Iraq: More Than Sum of Its Parts

Three months after a historic vote, Iraq's elected leaders finally formed a government this week. Well, almost.

Prime Minister Ibrahim Jaafari carefully balanced Iraq's main groups - Sunnis, Shiites, and Kurds - in selecting ministers, especially reaching out to Sunnis, despite their low voter turnout. But when he appointed a Sunni named Hisham Shibli as human rights minister, Mr. Shibli rejected the post. Why? Because he says he was chosen simply for being a Sunni.

"I am a democratic figure," he told Reuters. "I am completely against sectarianism."

Bravo for him. Perhaps Iraq's new leaders, like the US occupation regime, cater too much to this notion that Iraqis identify themselves primarily by religion and ethnicity and not first as citizens of a nation called Iraq.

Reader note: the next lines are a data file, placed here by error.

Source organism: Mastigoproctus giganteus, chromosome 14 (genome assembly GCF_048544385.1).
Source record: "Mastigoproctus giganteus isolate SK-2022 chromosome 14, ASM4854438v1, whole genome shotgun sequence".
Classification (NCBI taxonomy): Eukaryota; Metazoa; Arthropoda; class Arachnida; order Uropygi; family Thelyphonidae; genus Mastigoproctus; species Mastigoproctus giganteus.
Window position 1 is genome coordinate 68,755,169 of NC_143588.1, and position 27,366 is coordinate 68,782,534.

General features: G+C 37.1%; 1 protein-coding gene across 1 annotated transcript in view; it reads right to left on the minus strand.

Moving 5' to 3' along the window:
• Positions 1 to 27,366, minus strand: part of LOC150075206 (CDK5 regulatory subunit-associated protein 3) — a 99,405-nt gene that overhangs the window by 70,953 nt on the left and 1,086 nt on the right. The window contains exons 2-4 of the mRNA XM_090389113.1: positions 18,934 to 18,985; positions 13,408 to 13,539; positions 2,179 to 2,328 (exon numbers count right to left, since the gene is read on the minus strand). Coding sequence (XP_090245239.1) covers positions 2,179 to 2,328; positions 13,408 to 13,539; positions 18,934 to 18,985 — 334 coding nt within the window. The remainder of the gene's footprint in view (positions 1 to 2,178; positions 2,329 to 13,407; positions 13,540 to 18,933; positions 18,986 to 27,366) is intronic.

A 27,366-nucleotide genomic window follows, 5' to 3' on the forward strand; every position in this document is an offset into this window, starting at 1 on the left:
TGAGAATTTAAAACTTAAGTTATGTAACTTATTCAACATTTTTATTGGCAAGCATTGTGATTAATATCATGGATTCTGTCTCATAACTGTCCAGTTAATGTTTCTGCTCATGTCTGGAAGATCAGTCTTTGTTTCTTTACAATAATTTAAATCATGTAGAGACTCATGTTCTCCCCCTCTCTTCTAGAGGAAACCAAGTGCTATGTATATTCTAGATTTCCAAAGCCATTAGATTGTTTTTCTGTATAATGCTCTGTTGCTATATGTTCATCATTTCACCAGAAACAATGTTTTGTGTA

Lebanon learned the hard way in a civil war that sectarian-allocated government doesn't work. It can often play to organized groups and extremists, not to individuals dedicated to broad democratic principles.

Still, many of Iraq's new ministers were chosen for their competency as much as their identity. And Monday, they were sworn in with a pledge to work for a "federal, democratic" Iraq.

The insurgents want to ignite a sectarian war. The new government needs to counter that with a strong national unity, Iraqi patriotism, and even-handed actions.

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